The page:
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Raised bed gardening in a highly versatile form of growing crops in both small and large places. Because such a wide variety of vegetables can be grown in a raised bed, they are popular with homesteaders in rural, suburban, and even urban environments. This manner of gardening got its name because the soil that the plants are grown in is raised above ground level and is often enriched with compost.
While traditional raised bed gardens are constructed of wood boards, they can also be made out of rock, concrete, cinder blocks, bricks, corrugated metal, or even straw bales. A raised garden bed can basically be made out of just about any sturdy material that can hold dirt. A typical raised garden bed is constructed in a square shape that is three to four feet wide.
The raised garden bed can be designed to be as narrow or as wide as the gardener wants or needs to meet the confines of the available growing space. Typically, a raised bed is no wider than four feet across to allow for ease of access from only one side when the gardener is harvesting, staking, pruning, or weeding the plants growing in the constructed plot.
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Do Raised Beds Need A Bottom?
There is no need to put a bottom on a raised bed to make the growing structure sturdy, but adding a layer of hardware cloth (rabbit pen wire mesh) will help prevent burrowing pests like gophers and groundhogs from stealing your crops.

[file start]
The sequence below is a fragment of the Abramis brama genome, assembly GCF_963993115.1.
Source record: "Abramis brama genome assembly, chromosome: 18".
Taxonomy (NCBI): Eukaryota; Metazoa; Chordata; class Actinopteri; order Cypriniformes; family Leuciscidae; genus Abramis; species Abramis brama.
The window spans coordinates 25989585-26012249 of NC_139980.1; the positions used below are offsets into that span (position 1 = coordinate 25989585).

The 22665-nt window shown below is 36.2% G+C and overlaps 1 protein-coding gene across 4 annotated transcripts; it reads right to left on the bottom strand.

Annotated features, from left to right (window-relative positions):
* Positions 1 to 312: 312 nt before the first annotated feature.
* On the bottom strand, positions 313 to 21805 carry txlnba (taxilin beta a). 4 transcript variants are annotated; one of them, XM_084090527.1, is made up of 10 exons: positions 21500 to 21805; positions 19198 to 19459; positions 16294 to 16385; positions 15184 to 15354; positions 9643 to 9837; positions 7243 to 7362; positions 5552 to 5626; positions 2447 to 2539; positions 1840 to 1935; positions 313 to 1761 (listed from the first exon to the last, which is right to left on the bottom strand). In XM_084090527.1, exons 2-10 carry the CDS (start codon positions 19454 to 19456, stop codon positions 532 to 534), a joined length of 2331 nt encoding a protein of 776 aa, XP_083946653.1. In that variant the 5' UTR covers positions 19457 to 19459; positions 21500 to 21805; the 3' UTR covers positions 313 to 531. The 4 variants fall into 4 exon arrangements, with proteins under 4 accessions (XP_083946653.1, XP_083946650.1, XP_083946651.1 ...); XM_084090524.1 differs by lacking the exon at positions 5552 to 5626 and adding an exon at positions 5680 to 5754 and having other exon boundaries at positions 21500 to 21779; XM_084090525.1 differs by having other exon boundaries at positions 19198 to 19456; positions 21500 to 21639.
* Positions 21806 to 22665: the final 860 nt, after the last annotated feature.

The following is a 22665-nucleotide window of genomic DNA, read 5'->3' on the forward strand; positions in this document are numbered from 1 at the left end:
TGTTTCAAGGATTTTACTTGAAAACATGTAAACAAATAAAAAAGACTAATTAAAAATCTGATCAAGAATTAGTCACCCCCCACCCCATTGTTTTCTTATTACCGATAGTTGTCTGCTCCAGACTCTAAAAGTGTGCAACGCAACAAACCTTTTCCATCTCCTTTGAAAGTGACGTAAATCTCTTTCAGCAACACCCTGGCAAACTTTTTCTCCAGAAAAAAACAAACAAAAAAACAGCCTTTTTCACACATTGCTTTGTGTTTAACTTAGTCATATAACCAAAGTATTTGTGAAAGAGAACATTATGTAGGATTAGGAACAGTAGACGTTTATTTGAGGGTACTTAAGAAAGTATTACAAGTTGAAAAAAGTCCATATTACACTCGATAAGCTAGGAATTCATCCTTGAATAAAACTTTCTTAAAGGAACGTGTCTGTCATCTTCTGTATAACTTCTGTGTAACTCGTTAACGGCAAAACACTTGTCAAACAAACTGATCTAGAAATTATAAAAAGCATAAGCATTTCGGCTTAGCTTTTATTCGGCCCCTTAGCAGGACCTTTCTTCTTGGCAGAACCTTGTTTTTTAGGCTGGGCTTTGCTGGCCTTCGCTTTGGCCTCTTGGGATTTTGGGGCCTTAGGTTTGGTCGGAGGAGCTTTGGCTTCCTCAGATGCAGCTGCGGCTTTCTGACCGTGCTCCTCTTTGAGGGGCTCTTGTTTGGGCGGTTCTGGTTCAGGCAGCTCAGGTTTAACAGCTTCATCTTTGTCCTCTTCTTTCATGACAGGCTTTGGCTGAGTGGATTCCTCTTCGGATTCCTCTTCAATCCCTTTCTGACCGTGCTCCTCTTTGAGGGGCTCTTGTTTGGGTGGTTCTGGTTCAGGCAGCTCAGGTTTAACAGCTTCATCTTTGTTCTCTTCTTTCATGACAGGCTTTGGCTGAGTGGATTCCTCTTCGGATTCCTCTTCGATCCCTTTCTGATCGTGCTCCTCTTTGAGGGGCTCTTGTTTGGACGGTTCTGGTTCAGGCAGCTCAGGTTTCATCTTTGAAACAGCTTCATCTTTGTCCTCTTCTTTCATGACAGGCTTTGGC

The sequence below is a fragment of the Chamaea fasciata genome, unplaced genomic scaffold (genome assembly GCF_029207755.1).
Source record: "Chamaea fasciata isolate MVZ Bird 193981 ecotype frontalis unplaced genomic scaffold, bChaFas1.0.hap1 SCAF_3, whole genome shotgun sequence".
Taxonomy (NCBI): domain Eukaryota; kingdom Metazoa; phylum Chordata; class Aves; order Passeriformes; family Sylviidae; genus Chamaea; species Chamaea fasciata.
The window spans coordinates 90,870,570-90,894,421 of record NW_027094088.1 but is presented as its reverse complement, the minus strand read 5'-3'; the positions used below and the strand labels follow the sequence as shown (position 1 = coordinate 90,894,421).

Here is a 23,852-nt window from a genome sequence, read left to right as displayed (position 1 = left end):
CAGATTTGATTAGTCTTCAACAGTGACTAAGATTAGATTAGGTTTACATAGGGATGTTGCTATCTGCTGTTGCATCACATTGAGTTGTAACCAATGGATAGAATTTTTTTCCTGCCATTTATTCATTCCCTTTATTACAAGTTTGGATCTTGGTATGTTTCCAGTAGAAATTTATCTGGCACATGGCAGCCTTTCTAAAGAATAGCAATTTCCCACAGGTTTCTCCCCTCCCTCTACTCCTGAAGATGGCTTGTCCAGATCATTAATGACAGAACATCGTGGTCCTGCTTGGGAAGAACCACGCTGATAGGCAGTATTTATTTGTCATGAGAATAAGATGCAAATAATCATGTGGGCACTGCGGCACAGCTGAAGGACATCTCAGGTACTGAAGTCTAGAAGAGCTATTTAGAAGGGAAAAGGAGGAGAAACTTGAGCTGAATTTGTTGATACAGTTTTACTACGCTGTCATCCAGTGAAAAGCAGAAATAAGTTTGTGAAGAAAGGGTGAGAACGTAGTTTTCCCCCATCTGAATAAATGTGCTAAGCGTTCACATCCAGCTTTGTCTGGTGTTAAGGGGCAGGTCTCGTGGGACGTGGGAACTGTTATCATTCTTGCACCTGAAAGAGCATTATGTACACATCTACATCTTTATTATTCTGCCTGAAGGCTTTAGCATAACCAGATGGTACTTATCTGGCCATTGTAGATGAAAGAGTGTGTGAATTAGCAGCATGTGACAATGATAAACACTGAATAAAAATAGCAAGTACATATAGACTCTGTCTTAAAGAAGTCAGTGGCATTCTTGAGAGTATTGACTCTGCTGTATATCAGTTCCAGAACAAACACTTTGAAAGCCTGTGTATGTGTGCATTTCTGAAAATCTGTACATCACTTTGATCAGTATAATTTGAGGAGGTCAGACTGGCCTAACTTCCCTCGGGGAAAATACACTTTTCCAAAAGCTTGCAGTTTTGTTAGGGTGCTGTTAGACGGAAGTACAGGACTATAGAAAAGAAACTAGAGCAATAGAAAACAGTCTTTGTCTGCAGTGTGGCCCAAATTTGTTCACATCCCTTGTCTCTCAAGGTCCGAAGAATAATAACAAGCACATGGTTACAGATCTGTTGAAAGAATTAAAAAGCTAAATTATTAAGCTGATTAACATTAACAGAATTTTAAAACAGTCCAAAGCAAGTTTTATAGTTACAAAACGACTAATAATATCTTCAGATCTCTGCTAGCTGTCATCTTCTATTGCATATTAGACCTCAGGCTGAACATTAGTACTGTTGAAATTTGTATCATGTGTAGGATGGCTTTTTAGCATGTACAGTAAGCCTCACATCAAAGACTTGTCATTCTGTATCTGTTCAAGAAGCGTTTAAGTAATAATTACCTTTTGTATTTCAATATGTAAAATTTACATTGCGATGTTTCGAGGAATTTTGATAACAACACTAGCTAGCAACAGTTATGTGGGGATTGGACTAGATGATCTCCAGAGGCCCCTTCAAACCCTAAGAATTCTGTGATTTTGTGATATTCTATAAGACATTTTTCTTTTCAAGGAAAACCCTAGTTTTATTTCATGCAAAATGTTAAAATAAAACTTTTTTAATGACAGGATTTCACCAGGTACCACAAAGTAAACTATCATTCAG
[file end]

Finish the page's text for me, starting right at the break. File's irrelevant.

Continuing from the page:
A tabletop-style raised bed will need support boards across the bottom of the frame and hardware cloth firmly attached to keep the dirt from falling out because it is elevated completely off the ground. Patio or deck raised beds, which are also becoming far more commonplace, could benefit from a bottom board with ample drainage holes as well.
What Shape Are Raised Beds?
A raised gardening bed is traditionally created in either a square or rectangular shape. Raised beds can be created in any shape that is needed to fill space in the backyard or even in the front yard as part of an edible landscaping project.
How Tall Are Raised Beds?
A raised garden bed can be as deep as needed to accommodate the plants that will be grown in it. Some beds are just a few inches above the ground and others are several feet deep. One of the latest additions to this popular gardening trend is for tabletop-style raised beds, like the one below.
Building raised beds at this height allows gardeners to both weed and pick the plant without constantly bending over and back up. The most dreaded part of growing your own groceries is tending to the weeds that grow around the plant as it matures.
A tabletop raised bed increases growing opportunities for older folks, people with disabilities, and just gardeners who are generally sick and tired of having an aching back all summer long.
What Can Be Grown In A Raised Bed Garden?
Anything that can be cultivated in a traditional ground plot can be grown in a raised bed garden – even corn. The size and depth of the raised garden beds you build to suit the space available will dictate what type of plants and how many of them can be grown in each raised bed.